Carlyle

Et tu, Google?

April 27, 2012: 11:52 AM ET

Google's founders recently announced a new corporate structure designed to perpetuate their grip over the company. Everyone should beware.

Google CEO Larry Page

Google CEO Larry Page

FORTUNE -- Google's founders announced a plan designed to perpetuate their ironclad grip on the long-term governance of the company.

With the board's blessing, the company will issue a new non-voting class of shares to existing shareholders. Because the founders currently hold majority-voting rights, the plan does not require that shareholders give their consent to the dilution of their future voting power. The action comes amid ongoing stock sales by Google's (GOOG) founders.

While this edict by the founders is important to Google stockholders, users of Google's products, and owners of other stocks -- outright or in mutual funds or retirements savings plans -- should also beware.

Other technology firms, like Facebook, and financial firms, like Carlyle, are attempting to gain access to public market funding without giving shareholders a mechanism to keep the founders accountable. In a conference call with analysts on April 12, Google CEO Larry Page took credit for a similar lack of voting rights at other companies. "Given Google's success, it's unsurprising this type of dual-class governance structure is now somewhat standard among newer technology companies," he said.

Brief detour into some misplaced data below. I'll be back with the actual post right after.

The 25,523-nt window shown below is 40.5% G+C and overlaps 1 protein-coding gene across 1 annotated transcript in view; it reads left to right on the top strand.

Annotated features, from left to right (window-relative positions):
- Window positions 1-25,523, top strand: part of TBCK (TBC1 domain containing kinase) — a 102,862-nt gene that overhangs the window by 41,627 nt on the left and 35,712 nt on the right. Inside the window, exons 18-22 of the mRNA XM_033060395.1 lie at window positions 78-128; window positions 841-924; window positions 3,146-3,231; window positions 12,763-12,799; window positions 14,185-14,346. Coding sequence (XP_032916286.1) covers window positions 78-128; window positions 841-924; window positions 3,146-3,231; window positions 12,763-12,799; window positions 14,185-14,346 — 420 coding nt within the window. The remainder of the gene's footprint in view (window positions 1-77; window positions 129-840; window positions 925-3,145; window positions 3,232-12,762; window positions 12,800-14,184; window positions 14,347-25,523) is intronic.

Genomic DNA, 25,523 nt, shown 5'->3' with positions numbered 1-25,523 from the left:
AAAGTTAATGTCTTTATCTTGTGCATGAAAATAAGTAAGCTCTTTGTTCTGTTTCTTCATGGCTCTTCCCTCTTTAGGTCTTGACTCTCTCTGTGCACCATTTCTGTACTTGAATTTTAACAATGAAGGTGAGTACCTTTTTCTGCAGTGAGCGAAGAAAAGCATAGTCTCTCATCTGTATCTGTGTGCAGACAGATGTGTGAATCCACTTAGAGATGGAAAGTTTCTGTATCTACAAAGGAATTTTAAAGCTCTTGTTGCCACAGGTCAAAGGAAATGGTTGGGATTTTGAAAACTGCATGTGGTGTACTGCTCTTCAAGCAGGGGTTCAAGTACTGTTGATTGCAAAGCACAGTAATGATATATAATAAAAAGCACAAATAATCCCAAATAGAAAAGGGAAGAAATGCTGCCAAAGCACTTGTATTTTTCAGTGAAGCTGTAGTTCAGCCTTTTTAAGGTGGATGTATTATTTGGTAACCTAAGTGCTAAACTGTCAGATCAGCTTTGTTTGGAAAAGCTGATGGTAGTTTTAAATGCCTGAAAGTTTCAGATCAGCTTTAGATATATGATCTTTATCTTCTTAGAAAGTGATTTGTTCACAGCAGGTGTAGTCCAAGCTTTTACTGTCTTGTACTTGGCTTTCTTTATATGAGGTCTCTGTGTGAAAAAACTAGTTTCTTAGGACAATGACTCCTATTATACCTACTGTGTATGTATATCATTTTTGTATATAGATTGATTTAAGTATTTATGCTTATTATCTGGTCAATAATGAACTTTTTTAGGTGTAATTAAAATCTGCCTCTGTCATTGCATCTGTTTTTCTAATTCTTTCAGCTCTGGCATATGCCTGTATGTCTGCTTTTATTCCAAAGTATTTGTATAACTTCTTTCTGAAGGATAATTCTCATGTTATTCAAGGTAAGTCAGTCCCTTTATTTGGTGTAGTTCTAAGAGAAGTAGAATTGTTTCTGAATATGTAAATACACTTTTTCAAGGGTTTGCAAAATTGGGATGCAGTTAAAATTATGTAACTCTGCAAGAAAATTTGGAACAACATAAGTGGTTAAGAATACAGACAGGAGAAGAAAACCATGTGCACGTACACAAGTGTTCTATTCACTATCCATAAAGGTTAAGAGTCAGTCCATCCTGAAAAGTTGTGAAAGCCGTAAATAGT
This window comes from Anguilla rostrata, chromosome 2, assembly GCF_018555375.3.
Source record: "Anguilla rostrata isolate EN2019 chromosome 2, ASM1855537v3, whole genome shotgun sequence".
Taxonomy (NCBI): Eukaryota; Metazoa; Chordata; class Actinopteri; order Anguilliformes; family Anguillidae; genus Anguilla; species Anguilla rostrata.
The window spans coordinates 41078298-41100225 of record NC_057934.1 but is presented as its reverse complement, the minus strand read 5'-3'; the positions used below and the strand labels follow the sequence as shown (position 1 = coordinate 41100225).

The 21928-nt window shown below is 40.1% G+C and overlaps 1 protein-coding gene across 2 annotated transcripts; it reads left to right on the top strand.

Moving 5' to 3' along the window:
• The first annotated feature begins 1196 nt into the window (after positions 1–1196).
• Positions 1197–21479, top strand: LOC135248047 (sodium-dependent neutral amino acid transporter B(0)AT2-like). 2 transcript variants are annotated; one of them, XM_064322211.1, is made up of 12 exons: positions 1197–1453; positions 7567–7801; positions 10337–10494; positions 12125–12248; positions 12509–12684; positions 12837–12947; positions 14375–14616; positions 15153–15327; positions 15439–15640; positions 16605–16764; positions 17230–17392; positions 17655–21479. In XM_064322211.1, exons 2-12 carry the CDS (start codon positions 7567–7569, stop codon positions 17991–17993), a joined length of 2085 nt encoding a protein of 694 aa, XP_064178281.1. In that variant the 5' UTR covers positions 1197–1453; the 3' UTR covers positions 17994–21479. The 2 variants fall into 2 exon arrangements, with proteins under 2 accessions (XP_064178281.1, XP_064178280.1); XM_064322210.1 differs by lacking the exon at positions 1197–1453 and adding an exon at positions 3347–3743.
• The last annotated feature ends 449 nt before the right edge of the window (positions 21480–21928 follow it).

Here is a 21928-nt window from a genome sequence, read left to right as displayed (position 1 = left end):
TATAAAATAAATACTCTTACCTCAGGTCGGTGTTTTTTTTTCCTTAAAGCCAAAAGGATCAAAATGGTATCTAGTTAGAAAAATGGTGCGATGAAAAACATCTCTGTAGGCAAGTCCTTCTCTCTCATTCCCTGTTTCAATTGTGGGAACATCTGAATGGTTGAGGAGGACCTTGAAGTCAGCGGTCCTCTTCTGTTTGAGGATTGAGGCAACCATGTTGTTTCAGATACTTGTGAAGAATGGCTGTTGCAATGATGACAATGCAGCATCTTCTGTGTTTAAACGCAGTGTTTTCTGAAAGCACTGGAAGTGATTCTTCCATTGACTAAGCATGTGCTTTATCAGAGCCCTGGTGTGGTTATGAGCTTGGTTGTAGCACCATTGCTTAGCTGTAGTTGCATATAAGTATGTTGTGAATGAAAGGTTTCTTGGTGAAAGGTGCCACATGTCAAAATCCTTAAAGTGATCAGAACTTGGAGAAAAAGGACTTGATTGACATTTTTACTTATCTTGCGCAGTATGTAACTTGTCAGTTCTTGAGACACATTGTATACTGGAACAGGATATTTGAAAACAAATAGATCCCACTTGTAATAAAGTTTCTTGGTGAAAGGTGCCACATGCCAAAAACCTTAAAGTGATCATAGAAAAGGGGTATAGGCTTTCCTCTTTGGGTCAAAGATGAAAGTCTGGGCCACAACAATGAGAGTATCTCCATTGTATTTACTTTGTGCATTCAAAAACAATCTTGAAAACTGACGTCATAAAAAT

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But not everyone buys the "if everyone is doing it, it must be a good idea" argument. Even those with short memories can recall the tech boom and bust at the turn of the last decade, or the financial crisis we are still digging out of.

Google's founders marshaled the best possible arguments for their plan in a letter to shareholders. Taking a swipe at shareholder governance, they argued that evading shareholder mandates was the best way to keep the company focused on the long term.

The founder's invocation of the long term was genius. After all, no one in her right mind goes around saying we believe in the short term and the long term be damned. People may act in favor of their own short-term selfish interests but saying so is an inevitable invitation to cries of foul play.

So it isn't too surprising that the founders' arguments have convinced some. With Google, shareholders are buying their founders and their ability to create value, says Rob Jackson, a professor at Columbia Law School. While shareholders may have expected the founders to loosen their control over time, they "went into the stock with their eyes open," he says. More

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